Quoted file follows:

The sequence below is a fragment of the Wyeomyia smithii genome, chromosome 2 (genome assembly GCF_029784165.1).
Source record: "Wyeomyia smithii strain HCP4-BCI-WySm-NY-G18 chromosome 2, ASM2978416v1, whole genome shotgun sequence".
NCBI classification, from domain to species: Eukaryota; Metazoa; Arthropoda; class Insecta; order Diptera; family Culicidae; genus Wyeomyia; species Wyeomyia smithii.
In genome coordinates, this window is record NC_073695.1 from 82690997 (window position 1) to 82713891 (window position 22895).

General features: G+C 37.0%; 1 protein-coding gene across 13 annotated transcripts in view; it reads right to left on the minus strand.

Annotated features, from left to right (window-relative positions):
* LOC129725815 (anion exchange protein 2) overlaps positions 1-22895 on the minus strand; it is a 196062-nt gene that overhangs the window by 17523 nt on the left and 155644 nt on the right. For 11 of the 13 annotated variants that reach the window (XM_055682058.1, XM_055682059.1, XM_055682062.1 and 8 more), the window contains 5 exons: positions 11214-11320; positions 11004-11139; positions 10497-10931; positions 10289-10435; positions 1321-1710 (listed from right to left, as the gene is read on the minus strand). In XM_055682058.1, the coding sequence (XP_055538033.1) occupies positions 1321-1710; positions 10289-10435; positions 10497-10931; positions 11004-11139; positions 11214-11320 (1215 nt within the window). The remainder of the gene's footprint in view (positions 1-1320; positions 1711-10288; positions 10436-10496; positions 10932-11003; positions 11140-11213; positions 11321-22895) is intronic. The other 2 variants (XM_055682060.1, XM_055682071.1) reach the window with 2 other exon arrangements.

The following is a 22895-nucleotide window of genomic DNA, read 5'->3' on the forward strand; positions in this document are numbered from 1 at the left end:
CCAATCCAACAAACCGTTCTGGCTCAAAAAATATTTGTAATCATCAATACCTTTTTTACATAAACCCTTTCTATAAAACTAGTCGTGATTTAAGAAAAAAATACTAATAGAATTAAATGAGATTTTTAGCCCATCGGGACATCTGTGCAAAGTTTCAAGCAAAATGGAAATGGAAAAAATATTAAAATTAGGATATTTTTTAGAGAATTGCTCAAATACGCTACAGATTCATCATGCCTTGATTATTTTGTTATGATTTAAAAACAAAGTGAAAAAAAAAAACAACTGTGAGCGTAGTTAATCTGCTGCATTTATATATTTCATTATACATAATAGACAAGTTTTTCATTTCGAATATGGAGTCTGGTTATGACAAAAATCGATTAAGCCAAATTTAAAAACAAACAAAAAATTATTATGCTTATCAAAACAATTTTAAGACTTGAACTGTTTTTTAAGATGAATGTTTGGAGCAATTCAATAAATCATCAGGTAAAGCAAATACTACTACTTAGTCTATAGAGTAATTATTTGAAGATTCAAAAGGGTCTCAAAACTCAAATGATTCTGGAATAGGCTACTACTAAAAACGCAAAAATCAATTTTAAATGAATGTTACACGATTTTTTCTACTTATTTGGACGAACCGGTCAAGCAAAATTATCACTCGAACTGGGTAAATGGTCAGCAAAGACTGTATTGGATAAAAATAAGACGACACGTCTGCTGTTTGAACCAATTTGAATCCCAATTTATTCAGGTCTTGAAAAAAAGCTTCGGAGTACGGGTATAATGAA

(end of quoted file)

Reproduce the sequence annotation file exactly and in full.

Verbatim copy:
The sequence below is a fragment of the Wyeomyia smithii genome, chromosome 2 (genome assembly GCF_029784165.1).
Source record: "Wyeomyia smithii strain HCP4-BCI-WySm-NY-G18 chromosome 2, ASM2978416v1, whole genome shotgun sequence".
NCBI classification, from domain to species: Eukaryota; Metazoa; Arthropoda; class Insecta; order Diptera; family Culicidae; genus Wyeomyia; species Wyeomyia smithii.
In genome coordinates, this window is record NC_073695.1 from 82690997 (window position 1) to 82713891 (window position 22895).

General features: G+C 37.0%; 1 protein-coding gene across 13 annotated transcripts in view; it reads right to left on the minus strand.

Annotated features, from left to right (window-relative positions):
* LOC129725815 (anion exchange protein 2) overlaps positions 1-22895 on the minus strand; it is a 196062-nt gene that overhangs the window by 17523 nt on the left and 155644 nt on the right. For 11 of the 13 annotated variants that reach the window (XM_055682058.1, XM_055682059.1, XM_055682062.1 and 8 more), the window contains 5 exons: positions 11214-11320; positions 11004-11139; positions 10497-10931; positions 10289-10435; positions 1321-1710 (listed from right to left, as the gene is read on the minus strand). In XM_055682058.1, the coding sequence (XP_055538033.1) occupies positions 1321-1710; positions 10289-10435; positions 10497-10931; positions 11004-11139; positions 11214-11320 (1215 nt within the window). The remainder of the gene's footprint in view (positions 1-1320; positions 1711-10288; positions 10436-10496; positions 10932-11003; positions 11140-11213; positions 11321-22895) is intronic. The other 2 variants (XM_055682060.1, XM_055682071.1) reach the window with 2 other exon arrangements.

The following is a 22895-nucleotide window of genomic DNA, read 5'->3' on the forward strand; positions in this document are numbered from 1 at the left end:
CCAATCCAACAAACCGTTCTGGCTCAAAAAATATTTGTAATCATCAATACCTTTTTTACATAAACCCTTTCTATAAAACTAGTCGTGATTTAAGAAAAAAATACTAATAGAATTAAATGAGATTTTTAGCCCATCGGGACATCTGTGCAAAGTTTCAAGCAAAATGGAAATGGAAAAAATATTAAAATTAGGATATTTTTTAGAGAATTGCTCAAATACGCTACAGATTCATCATGCCTTGATTATTTTGTTATGATTTAAAAACAAAGTGAAAAAAAAAAACAACTGTGAGCGTAGTTAATCTGCTGCATTTATATATTTCATTATACATAATAGACAAGTTTTTCATTTCGAATATGGAGTCTGGTTATGACAAAAATCGATTAAGCCAAATTTAAAAACAAACAAAAAATTATTATGCTTATCAAAACAATTTTAAGACTTGAACTGTTTTTTAAGATGAATGTTTGGAGCAATTCAATAAATCATCAGGTAAAGCAAATACTACTACTTAGTCTATAGAGTAATTATTTGAAGATTCAAAAGGGTCTCAAAACTCAAATGATTCTGGAATAGGCTACTACTAAAAACGCAAAAATCAATTTTAAATGAATGTTACACGATTTTTTCTACTTATTTGGACGAACCGGTCAAGCAAAATTATCACTCGAACTGGGTAAATGGTCAGCAAAGACTGTATTGGATAAAAATAAGACGACACGTCTGCTGTTTGAACCAATTTGAATCCCAATTTATTCAGGTCTTGAAAAAAAGCTTCGGAGTACGGGTATAATGAA